Rate this post positively Reply With Quote Quick reply to this message
 
Old 07-14-2022, 09:30 PM
 
Location: Backwoods CO
117 posts, read 44,745 times
Reputation: 146
Balance what you want to do with cost benefit analysis. College is expensive but necessary for many jobs. There are plenty of jobs that don't need a 4 year degree that make a very good salary. Saves time and money.

The answer is different for everyone.
Rate this post positively Reply With Quote Quick reply to this message
 
Old 08-02-2022, 04:14 AM
 
24 posts, read 9,379 times
Reputation: 28
Quote:
Originally Posted by KPU1256 View Post
Long story short, in the years after graduating high school I tried CC twice to no avail. Looking back I wasn't ready and in hindsight and should have done a gap year. I then looked to EMT training to at least get a skillset under my belt per my mom's advice. COVID hit, and adding in some extenuating personal circumstances I took a longer break from the college path than intended, and will be 22 in June and still trying to figure things out while others are graduating. Then again, aside from those who did gap years or the military first COVID has also offset the conventional college timelines. My desired career is law enforcement.

I still want to get my degree, to have a fall back option and job security. Since I am a high functioning autistic(to clarify, my main issues growing up were social difficulties and hyperfixations both of which have gotten way better), my states' vocational rehab department can sponsor me for tuition and book costs(it was set up when I was a senior in HS actually). Most police positions don't strictly require a degree, but do prefer it and some do require some credits at least. So my options are:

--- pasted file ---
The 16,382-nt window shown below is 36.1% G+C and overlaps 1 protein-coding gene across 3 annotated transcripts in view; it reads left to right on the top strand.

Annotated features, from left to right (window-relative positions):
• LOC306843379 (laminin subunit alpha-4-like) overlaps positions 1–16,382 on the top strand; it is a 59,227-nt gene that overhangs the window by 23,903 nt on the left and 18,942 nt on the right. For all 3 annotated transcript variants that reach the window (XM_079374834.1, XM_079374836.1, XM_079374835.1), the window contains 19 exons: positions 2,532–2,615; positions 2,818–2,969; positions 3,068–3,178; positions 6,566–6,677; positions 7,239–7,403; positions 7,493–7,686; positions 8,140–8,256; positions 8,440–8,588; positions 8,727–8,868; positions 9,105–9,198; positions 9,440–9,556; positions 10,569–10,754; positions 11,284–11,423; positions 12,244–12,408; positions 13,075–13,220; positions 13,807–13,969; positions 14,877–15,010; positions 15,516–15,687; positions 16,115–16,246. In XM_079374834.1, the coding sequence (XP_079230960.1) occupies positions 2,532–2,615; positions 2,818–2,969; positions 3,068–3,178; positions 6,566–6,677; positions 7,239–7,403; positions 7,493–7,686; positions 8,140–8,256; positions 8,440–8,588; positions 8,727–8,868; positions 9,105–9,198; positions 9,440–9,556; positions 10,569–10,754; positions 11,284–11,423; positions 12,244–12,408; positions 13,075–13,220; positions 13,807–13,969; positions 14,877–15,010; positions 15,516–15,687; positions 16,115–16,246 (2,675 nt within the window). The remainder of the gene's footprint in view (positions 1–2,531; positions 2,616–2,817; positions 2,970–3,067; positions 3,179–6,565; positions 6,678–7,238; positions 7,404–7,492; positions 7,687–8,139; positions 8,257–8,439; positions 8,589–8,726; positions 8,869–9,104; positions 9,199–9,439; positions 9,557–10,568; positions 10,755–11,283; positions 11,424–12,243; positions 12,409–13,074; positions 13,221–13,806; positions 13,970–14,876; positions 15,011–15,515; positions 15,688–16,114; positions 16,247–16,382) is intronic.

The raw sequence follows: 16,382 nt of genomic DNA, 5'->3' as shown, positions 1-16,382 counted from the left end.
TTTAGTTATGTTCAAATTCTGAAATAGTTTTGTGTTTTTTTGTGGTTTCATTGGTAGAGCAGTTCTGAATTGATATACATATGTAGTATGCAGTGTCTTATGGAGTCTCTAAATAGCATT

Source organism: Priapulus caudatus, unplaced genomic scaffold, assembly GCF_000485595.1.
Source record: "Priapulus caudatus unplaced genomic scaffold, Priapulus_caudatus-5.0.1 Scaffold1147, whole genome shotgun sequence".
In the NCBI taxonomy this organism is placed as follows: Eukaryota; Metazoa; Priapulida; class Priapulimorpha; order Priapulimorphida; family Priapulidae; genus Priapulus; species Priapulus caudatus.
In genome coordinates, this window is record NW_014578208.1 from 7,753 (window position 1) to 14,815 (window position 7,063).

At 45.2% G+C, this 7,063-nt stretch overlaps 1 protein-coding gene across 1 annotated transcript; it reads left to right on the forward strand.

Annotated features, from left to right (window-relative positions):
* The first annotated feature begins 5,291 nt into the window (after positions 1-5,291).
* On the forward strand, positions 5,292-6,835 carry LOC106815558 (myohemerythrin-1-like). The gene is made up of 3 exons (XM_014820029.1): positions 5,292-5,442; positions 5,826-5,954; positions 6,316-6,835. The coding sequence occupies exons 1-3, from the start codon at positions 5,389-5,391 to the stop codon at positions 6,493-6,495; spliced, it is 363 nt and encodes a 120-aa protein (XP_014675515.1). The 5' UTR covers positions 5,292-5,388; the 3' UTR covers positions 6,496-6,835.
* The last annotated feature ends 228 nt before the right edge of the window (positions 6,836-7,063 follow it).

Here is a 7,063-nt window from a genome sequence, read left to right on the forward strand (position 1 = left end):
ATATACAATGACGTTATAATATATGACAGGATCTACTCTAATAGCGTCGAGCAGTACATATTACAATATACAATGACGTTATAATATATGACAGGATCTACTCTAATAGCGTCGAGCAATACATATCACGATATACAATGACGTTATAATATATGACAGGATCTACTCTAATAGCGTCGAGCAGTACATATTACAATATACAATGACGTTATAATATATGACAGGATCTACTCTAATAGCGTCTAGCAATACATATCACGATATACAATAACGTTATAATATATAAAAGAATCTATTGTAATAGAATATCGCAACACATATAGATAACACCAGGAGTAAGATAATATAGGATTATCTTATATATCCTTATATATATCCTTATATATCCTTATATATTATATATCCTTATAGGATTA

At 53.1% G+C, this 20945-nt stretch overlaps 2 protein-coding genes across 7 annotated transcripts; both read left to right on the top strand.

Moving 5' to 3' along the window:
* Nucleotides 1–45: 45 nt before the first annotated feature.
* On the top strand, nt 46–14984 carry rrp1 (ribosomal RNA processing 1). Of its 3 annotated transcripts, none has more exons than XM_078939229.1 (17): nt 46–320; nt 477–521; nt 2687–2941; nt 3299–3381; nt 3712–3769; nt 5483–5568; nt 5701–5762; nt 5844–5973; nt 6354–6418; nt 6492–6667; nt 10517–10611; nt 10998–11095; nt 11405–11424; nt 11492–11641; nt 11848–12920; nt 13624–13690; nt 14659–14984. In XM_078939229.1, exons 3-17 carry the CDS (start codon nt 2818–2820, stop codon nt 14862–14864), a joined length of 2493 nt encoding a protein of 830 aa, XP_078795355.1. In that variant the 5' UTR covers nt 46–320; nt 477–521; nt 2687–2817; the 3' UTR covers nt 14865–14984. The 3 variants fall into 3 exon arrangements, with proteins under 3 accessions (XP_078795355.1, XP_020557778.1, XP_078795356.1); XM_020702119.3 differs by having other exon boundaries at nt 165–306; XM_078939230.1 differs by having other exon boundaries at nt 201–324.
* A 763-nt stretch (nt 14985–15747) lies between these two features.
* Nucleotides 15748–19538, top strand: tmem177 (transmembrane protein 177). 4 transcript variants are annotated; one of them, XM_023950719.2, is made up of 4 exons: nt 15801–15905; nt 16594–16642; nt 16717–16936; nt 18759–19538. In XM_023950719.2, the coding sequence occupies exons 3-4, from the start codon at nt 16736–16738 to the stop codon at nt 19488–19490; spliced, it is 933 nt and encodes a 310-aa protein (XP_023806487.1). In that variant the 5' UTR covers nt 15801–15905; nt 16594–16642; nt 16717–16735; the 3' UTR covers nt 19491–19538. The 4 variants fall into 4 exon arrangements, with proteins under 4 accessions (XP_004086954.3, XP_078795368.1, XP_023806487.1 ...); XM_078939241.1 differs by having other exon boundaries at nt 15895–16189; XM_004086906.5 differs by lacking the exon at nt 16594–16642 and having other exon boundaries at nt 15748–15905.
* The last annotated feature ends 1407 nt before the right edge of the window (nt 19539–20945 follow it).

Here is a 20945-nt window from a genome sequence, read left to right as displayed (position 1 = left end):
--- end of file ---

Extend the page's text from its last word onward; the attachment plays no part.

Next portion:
A:I would to just do online classes on my own time and dime(have over 15K for unrelated reasons) while still working. I would hopefully apply in 2 years down the line and move out(still living at home) and would finish the rest of my degree during that.

B: Go with the vocational rehab path. However they require I go full time and they only support the minimum requirements for a specific career and the plan is based on that specific goal. So for example my second career choice(I really want to do policing, but this is the back up plan) is to be a special ed teacher, which at least requires a psychology degree and that's as much as they can support for example.. They said if I end up with a job that wasn't my original goal, that's ok although they would just not be able to say it was a fully successful case. If I paid my own well I wouldn't have to deal with all that. I know I need to consider all my options. Thoughts?
Both options have their advantages and disadvantages, to be honest I do not know which way I would go. I wonder what you choose.
Rate this post positively Reply With Quote Quick reply to this message
 
Old 08-03-2022, 03:54 AM
 
24 posts, read 9,379 times
Reputation: 28
Quote:
Originally Posted by KPU1256 View Post